Acquited and then convicted, there is no double jeopardy in Italy, he was advised by his lawyer to flee before the sentencing.
He went underground in Paris, and then South America, but was betrayed by a lawyer in Mexico. He was tortured following a case of mistaken identity, and then extradited to Italy.

He was imprisoned from 1985 to 1993, when he received a pardon from the President.
On his release he then wrote a semi-autobiographical novel Il Fuggiasco, the Fugitive, covering the almost 18 years between his arrest and his pardon.
He then went on to write some very hard nosed noir introducing the principal character Marco Buratti (alias Alligator) a former blues singer and prisoner, now an unlicensed detective, with an obsession for the truth and a taste for calvados.
In Italian crime novels while you may find the truth, you probably won’t find justice.
“Sicilians like Jews speak by allusion, in parables or in metaphor. It was if the same circuits, the sociological process operates in both their minds.
A computer of distrust, of suspicion, of pessimism” Leonardo Sciascia

Coming soon a review of the Master of Knots…….
sourced from www., The Observer, Tobias Jones;London Review of Books


Posted: November 24, 2006 in Uncategorized


I may not be posting as much over the next few weeks. Because over on the far side of the world there is a contest taking place that will take a lot of my attention.

Today, in the eyes of many, he has become Australia’s foremost folk–hero and a symbol of national pride. Certainly, Ned possessed qualities that far surpassed the other bushrangers of his era. He was an expert with a “running-iron” on stolen, unbranded stock and was a deadly–accurate shot with a revolver or a rifle. Despite being a largely self–educated man, he was surprisingly articulate, boasted an almost poetic turn of phrase and a sardonic sense of humour. Ned’s family meant everything to him and he was the man of the family at the age of twelve. He was fiercely loyal his friends and supporters, to the extent that he would risk his own skin to ensure the well-being of an ally.

“Surprisingly articulate” Australians may well have a lot to talk about ………It will be up to England’s cricketers to cope with the “poetic turn of phrase”.
I thought they called that “sledging”?


Posted: November 22, 2006 in Uncategorized


Not European Crime this time, but a first rate American crime novel.

I have read Citizen Vince by Jess Walter, a book which had fantastic reviews winning the 2006 Edgar.

Winning the Edgar in a quiet year is an achievement, but the other nominated novels in 2006 were by Michael Connelly, Thomas H Cook, Tess Gerritsen and George Pelecanos, a real group of heavyweights.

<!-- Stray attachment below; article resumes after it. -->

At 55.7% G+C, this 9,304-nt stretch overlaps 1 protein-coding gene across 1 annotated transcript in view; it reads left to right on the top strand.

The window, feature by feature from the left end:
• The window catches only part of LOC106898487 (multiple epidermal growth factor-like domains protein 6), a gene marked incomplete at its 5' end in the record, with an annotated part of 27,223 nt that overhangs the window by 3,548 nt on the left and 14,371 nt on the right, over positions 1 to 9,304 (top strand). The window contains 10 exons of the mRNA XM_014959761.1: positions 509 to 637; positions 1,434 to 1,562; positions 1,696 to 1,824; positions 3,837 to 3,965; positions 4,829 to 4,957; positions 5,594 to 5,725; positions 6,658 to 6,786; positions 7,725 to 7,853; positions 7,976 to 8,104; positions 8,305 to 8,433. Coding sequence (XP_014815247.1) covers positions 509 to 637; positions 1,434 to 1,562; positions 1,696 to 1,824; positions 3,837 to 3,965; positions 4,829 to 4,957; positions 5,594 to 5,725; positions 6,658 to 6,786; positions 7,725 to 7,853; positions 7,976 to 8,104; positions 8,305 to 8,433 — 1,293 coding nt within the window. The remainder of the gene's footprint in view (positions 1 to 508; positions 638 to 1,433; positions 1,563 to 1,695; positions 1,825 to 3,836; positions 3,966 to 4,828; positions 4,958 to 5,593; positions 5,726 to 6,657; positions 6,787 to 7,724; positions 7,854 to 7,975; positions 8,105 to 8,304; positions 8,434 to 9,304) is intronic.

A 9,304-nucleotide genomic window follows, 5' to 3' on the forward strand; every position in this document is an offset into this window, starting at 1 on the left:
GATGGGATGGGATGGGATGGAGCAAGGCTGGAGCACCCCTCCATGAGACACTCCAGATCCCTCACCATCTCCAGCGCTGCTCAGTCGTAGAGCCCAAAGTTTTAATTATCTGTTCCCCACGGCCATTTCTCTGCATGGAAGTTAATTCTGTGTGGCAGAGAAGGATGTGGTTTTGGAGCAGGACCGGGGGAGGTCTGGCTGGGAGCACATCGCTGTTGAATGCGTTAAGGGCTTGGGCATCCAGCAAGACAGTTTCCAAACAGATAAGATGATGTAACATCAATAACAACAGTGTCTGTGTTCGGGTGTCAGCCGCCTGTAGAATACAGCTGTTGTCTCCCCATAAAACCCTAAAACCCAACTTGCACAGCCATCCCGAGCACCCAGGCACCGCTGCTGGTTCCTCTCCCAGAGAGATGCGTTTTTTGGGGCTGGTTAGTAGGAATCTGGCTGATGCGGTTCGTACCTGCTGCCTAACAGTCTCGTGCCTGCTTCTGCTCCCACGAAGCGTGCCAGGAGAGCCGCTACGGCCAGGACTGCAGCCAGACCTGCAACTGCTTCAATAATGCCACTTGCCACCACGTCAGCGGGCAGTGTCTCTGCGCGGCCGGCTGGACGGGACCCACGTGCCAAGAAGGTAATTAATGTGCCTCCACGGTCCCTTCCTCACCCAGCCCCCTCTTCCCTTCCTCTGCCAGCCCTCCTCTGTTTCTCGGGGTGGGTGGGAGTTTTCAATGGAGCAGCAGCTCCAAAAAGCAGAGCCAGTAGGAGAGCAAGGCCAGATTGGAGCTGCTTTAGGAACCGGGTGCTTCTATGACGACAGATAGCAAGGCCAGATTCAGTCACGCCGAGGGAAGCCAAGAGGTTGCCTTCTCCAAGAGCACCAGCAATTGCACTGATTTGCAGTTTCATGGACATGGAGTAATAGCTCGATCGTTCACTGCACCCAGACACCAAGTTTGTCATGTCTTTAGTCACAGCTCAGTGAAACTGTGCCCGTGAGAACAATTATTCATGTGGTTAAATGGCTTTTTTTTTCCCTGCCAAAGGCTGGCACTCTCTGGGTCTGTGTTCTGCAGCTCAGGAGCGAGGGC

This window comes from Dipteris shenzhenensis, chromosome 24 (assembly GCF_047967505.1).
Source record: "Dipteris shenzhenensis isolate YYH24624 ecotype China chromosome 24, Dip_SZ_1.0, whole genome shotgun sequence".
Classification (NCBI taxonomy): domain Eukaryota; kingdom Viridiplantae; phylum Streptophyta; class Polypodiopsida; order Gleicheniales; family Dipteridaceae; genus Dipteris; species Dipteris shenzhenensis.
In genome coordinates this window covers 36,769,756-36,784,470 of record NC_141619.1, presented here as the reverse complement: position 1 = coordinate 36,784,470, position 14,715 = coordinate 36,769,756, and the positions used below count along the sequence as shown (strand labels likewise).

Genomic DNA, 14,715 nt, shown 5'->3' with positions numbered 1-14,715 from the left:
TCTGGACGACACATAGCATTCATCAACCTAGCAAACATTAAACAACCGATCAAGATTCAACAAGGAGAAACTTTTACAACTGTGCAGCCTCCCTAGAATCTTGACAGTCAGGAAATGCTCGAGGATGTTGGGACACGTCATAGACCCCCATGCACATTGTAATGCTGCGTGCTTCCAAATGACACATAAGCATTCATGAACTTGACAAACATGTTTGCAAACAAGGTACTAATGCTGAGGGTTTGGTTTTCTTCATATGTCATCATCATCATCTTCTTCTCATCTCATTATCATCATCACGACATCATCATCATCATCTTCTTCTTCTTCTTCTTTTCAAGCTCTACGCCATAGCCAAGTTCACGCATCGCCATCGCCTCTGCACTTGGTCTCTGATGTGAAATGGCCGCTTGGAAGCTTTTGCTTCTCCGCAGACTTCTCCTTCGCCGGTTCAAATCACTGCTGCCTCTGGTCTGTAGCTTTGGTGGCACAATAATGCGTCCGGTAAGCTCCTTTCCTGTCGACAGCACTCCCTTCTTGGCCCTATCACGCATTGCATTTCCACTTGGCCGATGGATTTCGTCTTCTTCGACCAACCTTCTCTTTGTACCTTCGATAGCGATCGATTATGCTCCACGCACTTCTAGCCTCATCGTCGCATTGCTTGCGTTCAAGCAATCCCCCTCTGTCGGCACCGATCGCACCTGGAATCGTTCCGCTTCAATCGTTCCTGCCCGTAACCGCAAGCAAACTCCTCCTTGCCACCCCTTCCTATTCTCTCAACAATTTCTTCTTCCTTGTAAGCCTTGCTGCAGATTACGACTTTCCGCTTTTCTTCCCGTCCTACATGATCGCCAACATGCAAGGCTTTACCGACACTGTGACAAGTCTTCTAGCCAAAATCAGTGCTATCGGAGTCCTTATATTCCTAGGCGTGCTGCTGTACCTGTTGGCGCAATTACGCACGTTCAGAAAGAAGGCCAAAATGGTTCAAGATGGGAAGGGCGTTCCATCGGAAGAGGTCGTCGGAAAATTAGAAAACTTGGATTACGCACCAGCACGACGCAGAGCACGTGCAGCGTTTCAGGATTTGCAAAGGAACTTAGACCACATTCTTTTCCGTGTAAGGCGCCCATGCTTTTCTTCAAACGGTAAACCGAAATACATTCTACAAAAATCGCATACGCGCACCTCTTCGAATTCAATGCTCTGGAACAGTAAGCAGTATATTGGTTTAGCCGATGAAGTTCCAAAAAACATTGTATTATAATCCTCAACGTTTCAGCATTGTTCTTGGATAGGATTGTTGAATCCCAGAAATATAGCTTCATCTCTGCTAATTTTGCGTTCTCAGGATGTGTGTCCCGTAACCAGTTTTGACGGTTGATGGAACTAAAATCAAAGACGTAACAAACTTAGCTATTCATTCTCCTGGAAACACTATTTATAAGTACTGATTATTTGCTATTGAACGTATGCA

I set out frankly expecting to be disappointed as I thought it would be just another stock US crime story, and perhaps a bit downmarket from european crime fiction. I was very pleasantly surprised by the clever plot, and excellent pacing of the story.

In fact I thought it was a far tauter book than either of the last two Edgar winners that I have read.[2005California Girl, T Jefferson Parker; 2004 Resurrection Men, Ian Rankin].

Citizen Vince begins a few days before the 1980 Carter-Reagan Presidential election.
Marty Hagen is in the Federal Witness Protection Program really by default as he was only small fry and not connected to the mob, except by a large debt.
In his new persona as Vince Camden, a baker in Spokane, Washington State, he remains a petty criminal and runs a clever credit card scam.
But Vince dreams of a better life, and of taking that first step as a citizen by voting in the upcoming election.
Unfortunately Vince’s lowlife associates want a bigger cut of the proceeds of his criminal enterprise, and bring in a contract killer to persuade him. When Ray, the killer, eliminates one of the associates, Vince has to go on the run returning to New York to straighten out his situation with the mob.
The Spokane Police send rookie detective Alan Dupree to look for Vince in New York, and the young cop he learns some harsh lessons about life and policing in the Big Apple.

Will Vince survive long enough to vote?
Will he and girlfriend, Beth, a prostitute who is studying for her real estate license, find a new life together?
Who will find Vince first the cops, or the killer?

The book races along with almost as many interesting characters as a Dickens novel. But it lives or dies with the character of Vince, the surprisingly thoughtful crook who reads Solzhenitsyn, and wants to vote for the first time . Frankly you can’t help but like Vince, who seems more a victim of circumstance than a real villain.